LINGUIST List 5.14

Mon 03 Jan 1994

Disc: Internet Lingua Franca

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  1. Martin Haspelmath, Internet lingua franca

Message 1: Internet lingua franca

Date: Sun, 2 Jan 94 16:07:41 MSTInternet lingua franca
From: Martin Haspelmath <>
Subject: Internet lingua franca

Re Raben's query and the Quarterman quote:

 --English was no less driven by "brute force" than Latin (and,
incidentally, Arabic). Hadn't English speakers been so successful
militarily over several centuries, then we wouldn't use English today.
It's sad, but let's admit that it's true.

 --Of course the Internet is making English even more widespread, although
at present only a minute percentage of the world's population has access
to the Internet. But any world-wide means of communication can only
enhance the role of English.

 --It seems ridiculous to me to assume that "the only really widespread
character codeset, ASCII" has been one of the main reasons for the use of
English internationally. Any language can be written intelligibly with the
impoverished ASCII code, and in most situations transliterating must be
easier than switching to another language. The connection is the reverse:
ASCII has become so widespread because you don't need a more sophisticated
system for the orthographically impoverished English, which was extremely
widespread long before the Internet.

 --Only the French will try to use their national language in international
communication. Most others are wise enough to see that the battle has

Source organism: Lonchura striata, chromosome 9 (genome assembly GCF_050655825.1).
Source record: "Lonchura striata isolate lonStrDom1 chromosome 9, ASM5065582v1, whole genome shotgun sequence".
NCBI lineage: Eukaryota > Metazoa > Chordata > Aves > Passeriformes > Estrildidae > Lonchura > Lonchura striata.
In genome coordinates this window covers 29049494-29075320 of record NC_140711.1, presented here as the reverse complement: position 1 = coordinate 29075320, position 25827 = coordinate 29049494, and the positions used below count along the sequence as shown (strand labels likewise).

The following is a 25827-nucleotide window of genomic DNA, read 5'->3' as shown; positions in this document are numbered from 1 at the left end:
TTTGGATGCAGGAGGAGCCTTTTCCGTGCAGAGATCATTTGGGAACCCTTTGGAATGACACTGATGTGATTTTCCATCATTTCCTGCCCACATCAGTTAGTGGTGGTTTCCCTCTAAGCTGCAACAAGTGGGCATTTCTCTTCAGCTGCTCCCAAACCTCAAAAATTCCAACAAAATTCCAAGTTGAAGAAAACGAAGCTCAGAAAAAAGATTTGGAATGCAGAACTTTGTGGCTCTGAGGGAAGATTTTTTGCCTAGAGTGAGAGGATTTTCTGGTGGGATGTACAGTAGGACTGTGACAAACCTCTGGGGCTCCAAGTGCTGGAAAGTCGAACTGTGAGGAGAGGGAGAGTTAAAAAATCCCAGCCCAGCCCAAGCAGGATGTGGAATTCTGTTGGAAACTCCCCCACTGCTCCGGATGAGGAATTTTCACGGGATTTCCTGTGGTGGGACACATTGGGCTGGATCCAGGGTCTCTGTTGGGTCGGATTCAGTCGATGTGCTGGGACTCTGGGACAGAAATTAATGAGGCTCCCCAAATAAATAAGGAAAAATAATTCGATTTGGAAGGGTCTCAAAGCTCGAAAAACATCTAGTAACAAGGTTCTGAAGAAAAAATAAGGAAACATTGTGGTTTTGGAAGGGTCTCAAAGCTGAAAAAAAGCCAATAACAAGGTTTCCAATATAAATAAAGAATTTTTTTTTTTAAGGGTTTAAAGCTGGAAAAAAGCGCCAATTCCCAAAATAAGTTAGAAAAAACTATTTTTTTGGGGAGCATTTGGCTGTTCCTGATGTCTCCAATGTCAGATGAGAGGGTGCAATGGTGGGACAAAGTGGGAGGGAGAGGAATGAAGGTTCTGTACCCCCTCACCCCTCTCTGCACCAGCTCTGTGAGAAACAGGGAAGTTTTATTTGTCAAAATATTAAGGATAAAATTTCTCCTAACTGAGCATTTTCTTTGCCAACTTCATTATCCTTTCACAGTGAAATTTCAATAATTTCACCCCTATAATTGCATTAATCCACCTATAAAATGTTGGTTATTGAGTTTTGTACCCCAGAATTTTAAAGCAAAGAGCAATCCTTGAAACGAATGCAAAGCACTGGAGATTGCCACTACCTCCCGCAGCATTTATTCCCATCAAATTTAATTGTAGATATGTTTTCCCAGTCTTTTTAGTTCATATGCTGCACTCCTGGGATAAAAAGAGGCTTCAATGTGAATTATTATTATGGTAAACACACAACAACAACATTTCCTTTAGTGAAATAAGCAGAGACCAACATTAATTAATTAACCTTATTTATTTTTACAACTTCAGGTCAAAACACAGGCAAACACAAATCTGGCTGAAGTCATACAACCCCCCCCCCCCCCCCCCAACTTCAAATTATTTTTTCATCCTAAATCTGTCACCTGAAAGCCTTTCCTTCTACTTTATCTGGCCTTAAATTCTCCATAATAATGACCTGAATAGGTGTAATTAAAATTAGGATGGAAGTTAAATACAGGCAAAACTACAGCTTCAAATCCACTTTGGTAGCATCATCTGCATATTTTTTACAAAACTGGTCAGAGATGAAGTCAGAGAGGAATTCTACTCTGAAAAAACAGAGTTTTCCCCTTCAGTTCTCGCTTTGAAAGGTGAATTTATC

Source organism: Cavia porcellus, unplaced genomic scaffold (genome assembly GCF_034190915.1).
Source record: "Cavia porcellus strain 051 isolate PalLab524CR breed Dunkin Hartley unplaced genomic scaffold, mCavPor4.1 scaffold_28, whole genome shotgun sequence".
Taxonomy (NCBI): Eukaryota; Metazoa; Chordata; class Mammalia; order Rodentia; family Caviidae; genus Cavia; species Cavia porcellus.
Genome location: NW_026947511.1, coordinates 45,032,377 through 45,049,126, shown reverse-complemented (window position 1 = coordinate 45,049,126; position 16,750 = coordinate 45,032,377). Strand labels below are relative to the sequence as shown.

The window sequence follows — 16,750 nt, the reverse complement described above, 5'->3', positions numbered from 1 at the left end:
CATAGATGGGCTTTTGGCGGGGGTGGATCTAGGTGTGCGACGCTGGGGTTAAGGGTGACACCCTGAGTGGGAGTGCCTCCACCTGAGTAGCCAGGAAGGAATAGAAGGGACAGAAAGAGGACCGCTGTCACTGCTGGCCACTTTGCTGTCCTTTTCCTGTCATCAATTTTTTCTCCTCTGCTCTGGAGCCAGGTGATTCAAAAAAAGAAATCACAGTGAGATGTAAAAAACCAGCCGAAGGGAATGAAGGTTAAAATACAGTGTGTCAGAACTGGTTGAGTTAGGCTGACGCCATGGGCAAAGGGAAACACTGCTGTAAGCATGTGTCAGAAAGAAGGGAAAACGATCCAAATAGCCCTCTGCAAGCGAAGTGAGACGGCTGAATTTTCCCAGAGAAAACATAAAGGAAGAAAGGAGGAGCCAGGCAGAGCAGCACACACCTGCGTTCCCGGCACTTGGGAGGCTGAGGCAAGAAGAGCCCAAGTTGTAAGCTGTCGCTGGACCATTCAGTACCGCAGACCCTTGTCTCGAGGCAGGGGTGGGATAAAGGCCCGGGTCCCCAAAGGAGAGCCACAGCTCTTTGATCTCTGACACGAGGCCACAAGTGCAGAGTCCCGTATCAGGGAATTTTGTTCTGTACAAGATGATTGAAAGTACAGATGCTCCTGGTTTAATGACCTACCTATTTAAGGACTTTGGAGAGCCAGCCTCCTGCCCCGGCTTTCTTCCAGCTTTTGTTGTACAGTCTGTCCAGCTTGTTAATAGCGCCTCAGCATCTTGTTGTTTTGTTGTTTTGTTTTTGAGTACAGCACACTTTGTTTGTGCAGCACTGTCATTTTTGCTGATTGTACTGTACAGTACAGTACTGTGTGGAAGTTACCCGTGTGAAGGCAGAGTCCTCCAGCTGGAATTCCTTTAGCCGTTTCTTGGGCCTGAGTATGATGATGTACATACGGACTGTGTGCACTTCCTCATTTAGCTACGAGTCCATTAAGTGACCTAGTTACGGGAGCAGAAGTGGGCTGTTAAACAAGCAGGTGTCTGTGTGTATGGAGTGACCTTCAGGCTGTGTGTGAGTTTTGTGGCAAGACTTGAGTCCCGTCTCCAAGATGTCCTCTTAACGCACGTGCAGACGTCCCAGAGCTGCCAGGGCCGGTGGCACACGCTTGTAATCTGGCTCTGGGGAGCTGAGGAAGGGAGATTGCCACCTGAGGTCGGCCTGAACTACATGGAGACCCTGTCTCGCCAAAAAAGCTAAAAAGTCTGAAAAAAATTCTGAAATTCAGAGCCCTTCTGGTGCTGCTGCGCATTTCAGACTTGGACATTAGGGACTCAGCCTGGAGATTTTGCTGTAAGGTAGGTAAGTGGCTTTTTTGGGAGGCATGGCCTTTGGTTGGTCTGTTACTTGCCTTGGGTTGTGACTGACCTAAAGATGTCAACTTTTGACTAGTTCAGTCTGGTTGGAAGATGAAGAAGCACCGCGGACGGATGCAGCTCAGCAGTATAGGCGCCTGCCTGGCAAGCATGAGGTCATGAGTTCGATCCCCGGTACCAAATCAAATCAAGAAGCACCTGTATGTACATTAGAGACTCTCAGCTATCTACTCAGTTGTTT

already been lost. But the French have a point: It's simply not fair that
a national language simultaneously becomes the world's language.

 --So here's my proposal: English is officially declared the world's
language by the United Nations, but its name is simultaneously changed to
"Globalese" (or similar). International communication then uses Globalese,
while countries like New Zealand or the UK can still continue to use
English. (This would also make it possible to get rid of some of the
horrible spellings, by a UN-resolution. English-speaking countries may
want to preserve their quaint 16th-century spelling, but Globalese
spelling should be made more normal.)
This would resemble the Philippine solution, where the country's main
ethnic language Tagalog has been renamed to Pilipino ("Philippinese"). Of
course, it would be even better if the lingua franca were not someone's
native language, but that is not realistic, as the ultimate failure of the
remarkable Esperanto movement has shown. So renaming seems to be the best
solution, certainly better than pretending that there are several equal
national languages, teaching English literature in English classes (rather
than world literature in Globalese classes), and thereby further
propagating the culture of English-speaking countries and eclipsing other

Martin Haspelmath
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